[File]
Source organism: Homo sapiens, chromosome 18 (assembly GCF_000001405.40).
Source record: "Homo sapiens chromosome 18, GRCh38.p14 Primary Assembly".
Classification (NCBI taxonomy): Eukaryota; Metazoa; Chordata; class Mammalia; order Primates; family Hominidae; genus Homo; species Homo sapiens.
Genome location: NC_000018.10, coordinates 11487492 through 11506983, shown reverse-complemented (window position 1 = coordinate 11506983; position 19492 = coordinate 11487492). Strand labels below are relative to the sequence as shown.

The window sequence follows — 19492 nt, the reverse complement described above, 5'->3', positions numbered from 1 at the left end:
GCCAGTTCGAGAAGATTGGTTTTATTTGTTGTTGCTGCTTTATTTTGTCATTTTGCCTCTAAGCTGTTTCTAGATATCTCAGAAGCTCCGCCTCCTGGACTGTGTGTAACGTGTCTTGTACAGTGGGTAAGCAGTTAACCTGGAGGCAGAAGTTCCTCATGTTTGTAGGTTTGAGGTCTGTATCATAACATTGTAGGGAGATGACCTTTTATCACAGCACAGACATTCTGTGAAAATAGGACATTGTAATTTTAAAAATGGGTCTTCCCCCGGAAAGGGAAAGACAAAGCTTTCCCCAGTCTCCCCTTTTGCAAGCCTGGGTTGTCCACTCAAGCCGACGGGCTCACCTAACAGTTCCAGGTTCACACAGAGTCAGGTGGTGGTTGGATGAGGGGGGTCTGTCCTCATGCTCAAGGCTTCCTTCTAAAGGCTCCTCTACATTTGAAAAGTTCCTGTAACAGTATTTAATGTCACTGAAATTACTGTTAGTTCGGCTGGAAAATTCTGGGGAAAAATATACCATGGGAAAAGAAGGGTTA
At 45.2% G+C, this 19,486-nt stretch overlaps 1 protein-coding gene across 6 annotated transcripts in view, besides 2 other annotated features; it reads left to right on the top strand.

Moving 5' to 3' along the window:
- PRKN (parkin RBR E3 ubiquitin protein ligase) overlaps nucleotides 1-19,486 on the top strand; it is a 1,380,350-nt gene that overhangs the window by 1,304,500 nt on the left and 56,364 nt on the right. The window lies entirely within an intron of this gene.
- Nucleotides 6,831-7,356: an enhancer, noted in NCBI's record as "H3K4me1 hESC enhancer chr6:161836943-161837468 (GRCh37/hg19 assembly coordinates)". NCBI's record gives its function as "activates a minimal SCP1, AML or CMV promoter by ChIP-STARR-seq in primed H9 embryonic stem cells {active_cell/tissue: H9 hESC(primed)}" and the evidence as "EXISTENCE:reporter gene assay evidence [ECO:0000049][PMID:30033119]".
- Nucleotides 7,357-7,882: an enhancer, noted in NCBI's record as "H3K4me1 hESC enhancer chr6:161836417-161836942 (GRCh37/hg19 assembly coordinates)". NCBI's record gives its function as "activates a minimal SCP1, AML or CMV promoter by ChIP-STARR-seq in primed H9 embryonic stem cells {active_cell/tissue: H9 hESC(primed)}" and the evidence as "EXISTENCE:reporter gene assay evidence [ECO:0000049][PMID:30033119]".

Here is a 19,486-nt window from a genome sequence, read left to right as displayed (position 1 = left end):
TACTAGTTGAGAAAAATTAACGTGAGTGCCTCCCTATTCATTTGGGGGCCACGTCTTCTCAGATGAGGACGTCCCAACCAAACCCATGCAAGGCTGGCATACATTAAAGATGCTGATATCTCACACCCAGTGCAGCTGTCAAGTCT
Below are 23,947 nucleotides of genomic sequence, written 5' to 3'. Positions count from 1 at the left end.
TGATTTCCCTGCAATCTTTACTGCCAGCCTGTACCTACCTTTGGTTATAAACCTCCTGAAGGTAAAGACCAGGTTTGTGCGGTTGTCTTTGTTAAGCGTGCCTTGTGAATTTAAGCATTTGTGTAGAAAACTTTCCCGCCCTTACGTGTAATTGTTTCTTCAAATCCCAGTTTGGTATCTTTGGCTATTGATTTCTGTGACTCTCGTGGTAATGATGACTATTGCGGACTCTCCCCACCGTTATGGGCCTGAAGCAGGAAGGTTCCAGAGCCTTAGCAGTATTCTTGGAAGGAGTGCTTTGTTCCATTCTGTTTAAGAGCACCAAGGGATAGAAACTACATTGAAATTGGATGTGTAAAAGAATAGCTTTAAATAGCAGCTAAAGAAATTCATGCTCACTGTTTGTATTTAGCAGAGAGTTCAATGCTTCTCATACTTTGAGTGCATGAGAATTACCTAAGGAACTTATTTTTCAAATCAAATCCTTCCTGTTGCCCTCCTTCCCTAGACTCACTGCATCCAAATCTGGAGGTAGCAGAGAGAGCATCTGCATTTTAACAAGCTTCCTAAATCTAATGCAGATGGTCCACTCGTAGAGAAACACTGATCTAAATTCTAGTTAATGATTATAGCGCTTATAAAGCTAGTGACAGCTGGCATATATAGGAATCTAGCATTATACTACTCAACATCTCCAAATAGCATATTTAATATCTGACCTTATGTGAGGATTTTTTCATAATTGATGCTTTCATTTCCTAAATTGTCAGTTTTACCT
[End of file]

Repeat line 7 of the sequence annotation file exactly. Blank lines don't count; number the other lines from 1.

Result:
At 45.2% G+C, this 19,486-nt stretch overlaps 1 protein-coding gene across 6 annotated transcripts in view, besides 2 other annotated features; it reads left to right on the top strand.